You may have been online searching for long-lost members of your family - trying to build that family tree. But now there's a chance to search pictures of relatives too. The National Portrait Gallery has teamed up with the website Ancestry to upload thousands of portraits of well-known and ordinary people it has in their collection. But the gallery has also announced a competition giving the public the chance to submit their own family photos to be selected and displayed. Dr Alison Smith from the National Portrait Gallery tells us how people can make their entries.

Presenter: Emma Barnett
Producer: Lisa Jenkinson
Studio Manager: Giles Aspen


MON 11:00 A Recipe for Love (m0014g9n)
What makes us feel in love? And can we make ourselves feel it?

Biomedic Sophie Ward sets herself the deluded task of making a scientifically-accredited love potion, with the help of neuroscientists, evolutionary anthropologists, aphrodisiac historians, and a smell scientist who really likes pumpkin pie.

Ingredients: a neurochemical cocktail of oxytocin, dopamine, serotonin and beta endorphin, a metaphorical "good egg", a splash of kindness, a cup of communication, five figs, an entire tiramisu, a punnet of stewed plums and a stick of liquorice.

Prescribed by the following doctors of various disciplines: Dr Anna Machin, Dr Helen Fisher, Dr Viren Swami, Dr Kate Lister and Dr Alan Hirsch.

Produced by Becky Ripley


MON 11:30 Loose Ends (m0014fs0)
[Repeat of broadcast at 18:15 on Saturday]


MON 12:00 News Summary (m0014g9r)
National and international news from BBC Radio 4


MON 12:04 Piranesi by Susanna Clarke (m0014g9t)
Episode 6

Piranesi lives in the House. Perhaps he always has.

In his notebooks, day after day, he makes a clear and careful record of its wonders: the labyrinth of halls, the thousands upon thousands of statues, the tides that thunder up staircases, the clouds that move in slow procession through the upper halls. On Tuesdays and Fridays Piranesi sees his friend, the Other. At other times he brings tributes of food to the Dead. But mostly, he is alone.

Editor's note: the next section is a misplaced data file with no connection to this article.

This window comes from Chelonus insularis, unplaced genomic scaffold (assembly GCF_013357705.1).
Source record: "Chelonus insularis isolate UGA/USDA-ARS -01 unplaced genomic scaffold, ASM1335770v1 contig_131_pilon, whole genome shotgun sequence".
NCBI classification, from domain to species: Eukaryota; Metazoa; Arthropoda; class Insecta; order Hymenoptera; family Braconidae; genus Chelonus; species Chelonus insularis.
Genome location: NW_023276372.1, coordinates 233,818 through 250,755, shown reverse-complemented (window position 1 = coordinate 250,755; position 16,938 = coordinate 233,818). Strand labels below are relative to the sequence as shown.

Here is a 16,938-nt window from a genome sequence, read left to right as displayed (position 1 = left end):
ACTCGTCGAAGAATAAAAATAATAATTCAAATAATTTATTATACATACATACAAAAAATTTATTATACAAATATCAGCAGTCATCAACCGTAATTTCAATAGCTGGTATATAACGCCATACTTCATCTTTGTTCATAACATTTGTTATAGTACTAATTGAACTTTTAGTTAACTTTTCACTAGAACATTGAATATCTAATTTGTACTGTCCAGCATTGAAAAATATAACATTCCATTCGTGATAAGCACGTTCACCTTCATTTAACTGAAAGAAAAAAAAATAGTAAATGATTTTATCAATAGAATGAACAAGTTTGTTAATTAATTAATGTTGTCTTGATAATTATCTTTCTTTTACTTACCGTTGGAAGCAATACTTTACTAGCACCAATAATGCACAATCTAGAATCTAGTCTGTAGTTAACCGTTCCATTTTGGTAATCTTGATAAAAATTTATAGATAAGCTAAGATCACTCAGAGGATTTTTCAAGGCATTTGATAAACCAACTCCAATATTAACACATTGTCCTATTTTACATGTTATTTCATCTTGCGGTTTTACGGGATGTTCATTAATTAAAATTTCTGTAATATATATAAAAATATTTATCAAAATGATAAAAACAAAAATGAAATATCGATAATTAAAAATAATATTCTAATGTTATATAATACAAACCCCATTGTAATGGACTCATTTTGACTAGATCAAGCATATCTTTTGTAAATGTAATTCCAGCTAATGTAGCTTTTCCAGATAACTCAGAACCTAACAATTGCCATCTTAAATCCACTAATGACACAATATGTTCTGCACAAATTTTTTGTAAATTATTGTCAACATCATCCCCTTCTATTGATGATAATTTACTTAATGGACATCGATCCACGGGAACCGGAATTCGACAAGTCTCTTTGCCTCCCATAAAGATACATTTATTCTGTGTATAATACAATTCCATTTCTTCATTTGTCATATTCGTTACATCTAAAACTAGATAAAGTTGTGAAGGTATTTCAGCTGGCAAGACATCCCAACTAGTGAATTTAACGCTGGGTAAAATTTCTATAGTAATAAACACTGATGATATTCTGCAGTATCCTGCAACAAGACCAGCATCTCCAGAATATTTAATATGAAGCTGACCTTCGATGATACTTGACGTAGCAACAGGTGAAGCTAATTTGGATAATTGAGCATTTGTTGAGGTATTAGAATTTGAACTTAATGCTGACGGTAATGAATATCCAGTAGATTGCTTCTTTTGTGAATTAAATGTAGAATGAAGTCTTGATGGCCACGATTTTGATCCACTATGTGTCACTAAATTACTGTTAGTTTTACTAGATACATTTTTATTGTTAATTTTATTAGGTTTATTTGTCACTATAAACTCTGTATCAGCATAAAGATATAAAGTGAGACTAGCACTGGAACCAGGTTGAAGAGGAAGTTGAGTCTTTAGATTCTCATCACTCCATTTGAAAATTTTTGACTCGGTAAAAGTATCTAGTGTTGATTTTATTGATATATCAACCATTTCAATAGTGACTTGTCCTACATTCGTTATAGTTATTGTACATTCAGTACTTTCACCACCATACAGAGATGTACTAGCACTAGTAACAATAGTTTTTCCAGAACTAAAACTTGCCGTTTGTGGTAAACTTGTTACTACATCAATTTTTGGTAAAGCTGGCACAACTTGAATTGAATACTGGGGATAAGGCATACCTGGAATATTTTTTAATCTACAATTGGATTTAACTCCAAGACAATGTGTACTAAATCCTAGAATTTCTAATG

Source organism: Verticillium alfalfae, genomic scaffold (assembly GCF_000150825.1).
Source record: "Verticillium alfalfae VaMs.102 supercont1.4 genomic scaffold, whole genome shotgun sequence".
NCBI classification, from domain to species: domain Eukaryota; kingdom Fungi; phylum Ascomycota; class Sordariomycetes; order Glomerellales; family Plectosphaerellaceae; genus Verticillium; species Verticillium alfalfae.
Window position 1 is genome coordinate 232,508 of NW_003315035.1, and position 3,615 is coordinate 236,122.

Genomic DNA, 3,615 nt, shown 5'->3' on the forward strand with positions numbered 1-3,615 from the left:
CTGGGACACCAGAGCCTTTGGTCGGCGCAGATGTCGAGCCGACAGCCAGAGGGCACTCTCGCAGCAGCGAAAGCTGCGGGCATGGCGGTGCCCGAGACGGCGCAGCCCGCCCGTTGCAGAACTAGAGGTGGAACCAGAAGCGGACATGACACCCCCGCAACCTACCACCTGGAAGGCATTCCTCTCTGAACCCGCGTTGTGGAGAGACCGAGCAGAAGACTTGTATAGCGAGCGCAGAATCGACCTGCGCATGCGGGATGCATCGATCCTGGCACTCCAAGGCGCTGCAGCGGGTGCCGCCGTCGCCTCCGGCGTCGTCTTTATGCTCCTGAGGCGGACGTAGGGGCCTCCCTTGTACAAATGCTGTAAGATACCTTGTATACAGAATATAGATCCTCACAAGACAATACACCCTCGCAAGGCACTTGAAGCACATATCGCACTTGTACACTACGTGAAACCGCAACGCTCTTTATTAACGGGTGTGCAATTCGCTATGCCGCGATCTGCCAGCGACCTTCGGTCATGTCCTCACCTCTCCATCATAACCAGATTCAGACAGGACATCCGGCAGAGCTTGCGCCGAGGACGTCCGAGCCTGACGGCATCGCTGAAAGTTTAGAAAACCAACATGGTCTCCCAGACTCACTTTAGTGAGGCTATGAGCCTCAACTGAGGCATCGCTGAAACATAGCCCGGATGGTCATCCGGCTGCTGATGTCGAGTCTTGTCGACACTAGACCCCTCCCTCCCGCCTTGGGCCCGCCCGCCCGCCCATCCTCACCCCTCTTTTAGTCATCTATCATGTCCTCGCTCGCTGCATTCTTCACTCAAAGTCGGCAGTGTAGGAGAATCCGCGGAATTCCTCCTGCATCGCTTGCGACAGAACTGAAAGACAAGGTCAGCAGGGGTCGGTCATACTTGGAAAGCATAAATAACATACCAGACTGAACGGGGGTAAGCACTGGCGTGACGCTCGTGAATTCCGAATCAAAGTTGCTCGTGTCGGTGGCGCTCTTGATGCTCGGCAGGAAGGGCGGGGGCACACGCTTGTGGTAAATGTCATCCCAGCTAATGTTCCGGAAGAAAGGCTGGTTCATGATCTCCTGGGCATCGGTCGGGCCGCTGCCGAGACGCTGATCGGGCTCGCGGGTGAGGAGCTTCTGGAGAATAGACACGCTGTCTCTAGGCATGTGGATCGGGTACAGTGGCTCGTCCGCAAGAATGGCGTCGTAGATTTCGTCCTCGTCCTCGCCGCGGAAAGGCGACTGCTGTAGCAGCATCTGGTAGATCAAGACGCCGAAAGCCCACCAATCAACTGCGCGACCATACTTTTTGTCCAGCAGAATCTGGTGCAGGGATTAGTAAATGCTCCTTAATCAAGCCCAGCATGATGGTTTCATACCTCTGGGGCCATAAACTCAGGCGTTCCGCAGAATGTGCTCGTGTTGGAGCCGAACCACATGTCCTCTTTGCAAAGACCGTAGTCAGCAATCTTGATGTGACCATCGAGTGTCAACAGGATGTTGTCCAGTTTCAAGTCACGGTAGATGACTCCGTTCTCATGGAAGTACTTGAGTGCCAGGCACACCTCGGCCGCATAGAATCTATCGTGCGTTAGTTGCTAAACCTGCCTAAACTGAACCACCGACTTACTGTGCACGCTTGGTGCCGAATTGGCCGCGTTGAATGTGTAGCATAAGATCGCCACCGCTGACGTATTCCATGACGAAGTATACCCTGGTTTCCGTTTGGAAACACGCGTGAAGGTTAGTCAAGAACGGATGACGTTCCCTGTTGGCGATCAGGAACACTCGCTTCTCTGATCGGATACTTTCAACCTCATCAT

Messages begin to appear, scratched out in chalk on the pavements. There is someone new in the House. But who are they and what do they want? Are they a friend or do they bring destruction and madness as the Other claims? Lost texts must be found; secrets must be uncovered. The world that Piranesi thought he knew is becoming strange and dangerous.

The Beauty of the House is immeasurable; its Kindness infinite.

Susanna Clarke's debut novel, Jonathan Strange & Mr Norrell, sold more than 4m copies and was adapted for BBC television in 2015. In Piranesi, her long-awaited second novel, we are back in dreamlike, gothic territory. Piranesi was shortlisted for the Costa Novel of the Year Award, the RSL Encore Award and won the Women's Prize for Fiction 2021.

Read by Samuel Anderson
Abridged by Sara Davies
Original music by Timothy X Atack
Produced in Bristol by Alison Crawford for BBC Audio


MON 12:18 You and Yours (m0014g9w)
News and discussion of consumer affairs


MON 12:57 Weather (m0014g9y)
The latest weather forecast


MON 13:00 World at One (m0014gb0)
Forty-five minutes of news, analysis and comment, with Jonny Dymond.


MON 13:45 Nazanin (m0014gb2)
Episode 1

What’s the key to bringing home Nazanin Zaghari-Ratcliffe, the British woman who has been held hostage in Iran for almost six years? And how closely linked is Nazanin’s release to a tank deal debt more than 40 years old?